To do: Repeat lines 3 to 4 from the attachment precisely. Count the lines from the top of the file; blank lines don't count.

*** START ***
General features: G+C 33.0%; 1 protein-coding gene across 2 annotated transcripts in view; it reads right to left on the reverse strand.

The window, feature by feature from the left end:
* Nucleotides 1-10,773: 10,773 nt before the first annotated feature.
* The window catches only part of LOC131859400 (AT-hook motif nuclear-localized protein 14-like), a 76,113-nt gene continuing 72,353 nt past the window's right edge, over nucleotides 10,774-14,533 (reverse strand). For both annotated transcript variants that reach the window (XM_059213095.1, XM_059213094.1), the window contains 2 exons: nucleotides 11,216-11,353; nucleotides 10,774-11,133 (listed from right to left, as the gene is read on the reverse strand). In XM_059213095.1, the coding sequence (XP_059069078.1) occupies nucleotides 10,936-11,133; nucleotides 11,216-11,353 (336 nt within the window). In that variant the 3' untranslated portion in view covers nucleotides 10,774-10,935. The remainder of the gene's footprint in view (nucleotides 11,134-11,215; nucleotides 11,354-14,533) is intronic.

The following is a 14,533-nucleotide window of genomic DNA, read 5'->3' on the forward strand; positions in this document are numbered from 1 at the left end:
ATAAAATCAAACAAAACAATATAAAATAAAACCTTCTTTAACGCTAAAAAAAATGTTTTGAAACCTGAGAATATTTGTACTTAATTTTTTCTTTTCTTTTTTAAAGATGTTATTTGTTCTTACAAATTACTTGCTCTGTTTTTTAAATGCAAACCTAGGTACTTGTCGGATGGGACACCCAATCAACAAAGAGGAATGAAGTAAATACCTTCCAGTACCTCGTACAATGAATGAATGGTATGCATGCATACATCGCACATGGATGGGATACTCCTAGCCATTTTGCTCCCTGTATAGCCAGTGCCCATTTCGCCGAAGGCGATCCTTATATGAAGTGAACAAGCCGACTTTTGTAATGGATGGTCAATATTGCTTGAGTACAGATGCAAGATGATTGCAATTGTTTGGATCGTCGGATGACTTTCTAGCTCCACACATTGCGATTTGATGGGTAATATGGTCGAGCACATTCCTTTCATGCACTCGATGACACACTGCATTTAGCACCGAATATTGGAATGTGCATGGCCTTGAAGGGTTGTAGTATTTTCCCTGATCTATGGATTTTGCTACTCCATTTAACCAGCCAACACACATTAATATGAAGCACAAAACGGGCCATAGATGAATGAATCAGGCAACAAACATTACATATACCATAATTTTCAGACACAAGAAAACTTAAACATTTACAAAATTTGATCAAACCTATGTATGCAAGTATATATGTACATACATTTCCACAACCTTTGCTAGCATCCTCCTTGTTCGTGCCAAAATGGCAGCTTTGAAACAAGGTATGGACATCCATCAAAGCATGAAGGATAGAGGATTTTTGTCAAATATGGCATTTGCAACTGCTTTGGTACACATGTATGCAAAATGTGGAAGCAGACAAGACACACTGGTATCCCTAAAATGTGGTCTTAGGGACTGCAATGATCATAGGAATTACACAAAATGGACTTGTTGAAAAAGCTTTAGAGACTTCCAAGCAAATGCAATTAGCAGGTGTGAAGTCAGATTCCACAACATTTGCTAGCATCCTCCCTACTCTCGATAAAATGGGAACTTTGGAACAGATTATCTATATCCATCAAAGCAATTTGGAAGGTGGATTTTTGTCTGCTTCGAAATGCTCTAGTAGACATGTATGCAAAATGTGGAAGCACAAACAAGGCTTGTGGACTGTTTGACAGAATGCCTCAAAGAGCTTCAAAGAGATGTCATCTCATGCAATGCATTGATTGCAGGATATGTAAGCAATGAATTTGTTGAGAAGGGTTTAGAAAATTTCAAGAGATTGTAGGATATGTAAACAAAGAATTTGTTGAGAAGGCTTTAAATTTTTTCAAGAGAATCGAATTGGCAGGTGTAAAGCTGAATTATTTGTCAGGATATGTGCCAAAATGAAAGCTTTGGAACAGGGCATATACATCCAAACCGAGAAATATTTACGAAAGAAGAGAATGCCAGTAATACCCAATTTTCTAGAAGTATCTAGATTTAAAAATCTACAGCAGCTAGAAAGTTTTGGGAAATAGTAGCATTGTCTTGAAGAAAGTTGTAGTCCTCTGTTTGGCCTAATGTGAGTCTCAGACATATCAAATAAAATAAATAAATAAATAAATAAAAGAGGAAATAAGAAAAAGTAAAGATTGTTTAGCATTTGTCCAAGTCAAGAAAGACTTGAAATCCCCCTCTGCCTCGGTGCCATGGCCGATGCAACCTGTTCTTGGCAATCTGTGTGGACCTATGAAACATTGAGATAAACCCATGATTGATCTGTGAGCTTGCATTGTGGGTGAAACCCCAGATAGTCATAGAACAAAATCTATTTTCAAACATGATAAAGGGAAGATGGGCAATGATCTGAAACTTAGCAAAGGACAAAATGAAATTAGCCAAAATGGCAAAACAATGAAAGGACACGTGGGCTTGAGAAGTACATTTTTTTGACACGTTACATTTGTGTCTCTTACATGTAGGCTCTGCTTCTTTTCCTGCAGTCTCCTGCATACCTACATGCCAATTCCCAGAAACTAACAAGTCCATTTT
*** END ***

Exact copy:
* Nucleotides 1-10,773: 10,773 nt before the first annotated feature.
* The window catches only part of LOC131859400 (AT-hook motif nuclear-localized protein 14-like), a 76,113-nt gene continuing 72,353 nt past the window's right edge, over nucleotides 10,774-14,533 (reverse strand). For both annotated transcript variants that reach the window (XM_059213095.1, XM_059213094.1), the window contains 2 exons: nucleotides 11,216-11,353; nucleotides 10,774-11,133 (listed from right to left, as the gene is read on the reverse strand). In XM_059213095.1, the coding sequence (XP_059069078.1) occupies nucleotides 10,936-11,133; nucleotides 11,216-11,353 (336 nt within the window). In that variant the 3' untranslated portion in view covers nucleotides 10,774-10,935. The remainder of the gene's footprint in view (nucleotides 11,134-11,215; nucleotides 11,354-14,533) is intronic.